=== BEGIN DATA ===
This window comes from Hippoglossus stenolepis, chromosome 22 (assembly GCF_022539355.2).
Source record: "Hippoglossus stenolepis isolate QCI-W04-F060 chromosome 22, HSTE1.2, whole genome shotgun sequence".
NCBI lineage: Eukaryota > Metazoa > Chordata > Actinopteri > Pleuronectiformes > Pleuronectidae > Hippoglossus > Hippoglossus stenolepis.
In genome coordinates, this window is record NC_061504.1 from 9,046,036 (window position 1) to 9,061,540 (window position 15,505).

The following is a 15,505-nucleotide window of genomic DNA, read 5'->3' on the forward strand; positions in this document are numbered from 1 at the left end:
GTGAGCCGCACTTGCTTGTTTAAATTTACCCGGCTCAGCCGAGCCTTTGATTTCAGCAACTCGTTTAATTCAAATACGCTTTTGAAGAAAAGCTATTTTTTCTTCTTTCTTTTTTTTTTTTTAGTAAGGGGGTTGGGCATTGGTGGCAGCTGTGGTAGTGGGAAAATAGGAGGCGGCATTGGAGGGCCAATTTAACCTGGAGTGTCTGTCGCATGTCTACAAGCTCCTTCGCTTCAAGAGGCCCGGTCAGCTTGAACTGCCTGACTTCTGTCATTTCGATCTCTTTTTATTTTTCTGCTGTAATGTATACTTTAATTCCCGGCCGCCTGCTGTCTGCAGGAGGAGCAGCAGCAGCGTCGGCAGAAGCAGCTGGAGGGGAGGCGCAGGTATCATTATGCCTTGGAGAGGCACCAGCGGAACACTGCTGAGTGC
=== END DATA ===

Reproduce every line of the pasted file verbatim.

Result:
This window comes from Hippoglossus stenolepis, chromosome 22 (assembly GCF_022539355.2).
Source record: "Hippoglossus stenolepis isolate QCI-W04-F060 chromosome 22, HSTE1.2, whole genome shotgun sequence".
NCBI lineage: Eukaryota > Metazoa > Chordata > Actinopteri > Pleuronectiformes > Pleuronectidae > Hippoglossus > Hippoglossus stenolepis.
In genome coordinates, this window is record NC_061504.1 from 9,046,036 (window position 1) to 9,061,540 (window position 15,505).

The following is a 15,505-nucleotide window of genomic DNA, read 5'->3' on the forward strand; positions in this document are numbered from 1 at the left end:
GTGAGCCGCACTTGCTTGTTTAAATTTACCCGGCTCAGCCGAGCCTTTGATTTCAGCAACTCGTTTAATTCAAATACGCTTTTGAAGAAAAGCTATTTTTTCTTCTTTCTTTTTTTTTTTTTAGTAAGGGGGTTGGGCATTGGTGGCAGCTGTGGTAGTGGGAAAATAGGAGGCGGCATTGGAGGGCCAATTTAACCTGGAGTGTCTGTCGCATGTCTACAAGCTCCTTCGCTTCAAGAGGCCCGGTCAGCTTGAACTGCCTGACTTCTGTCATTTCGATCTCTTTTTATTTTTCTGCTGTAATGTATACTTTAATTCCCGGCCGCCTGCTGTCTGCAGGAGGAGCAGCAGCAGCGTCGGCAGAAGCAGCTGGAGGGGAGGCGCAGGTATCATTATGCCTTGGAGAGGCACCAGCGGAACACTGCTGAGTGC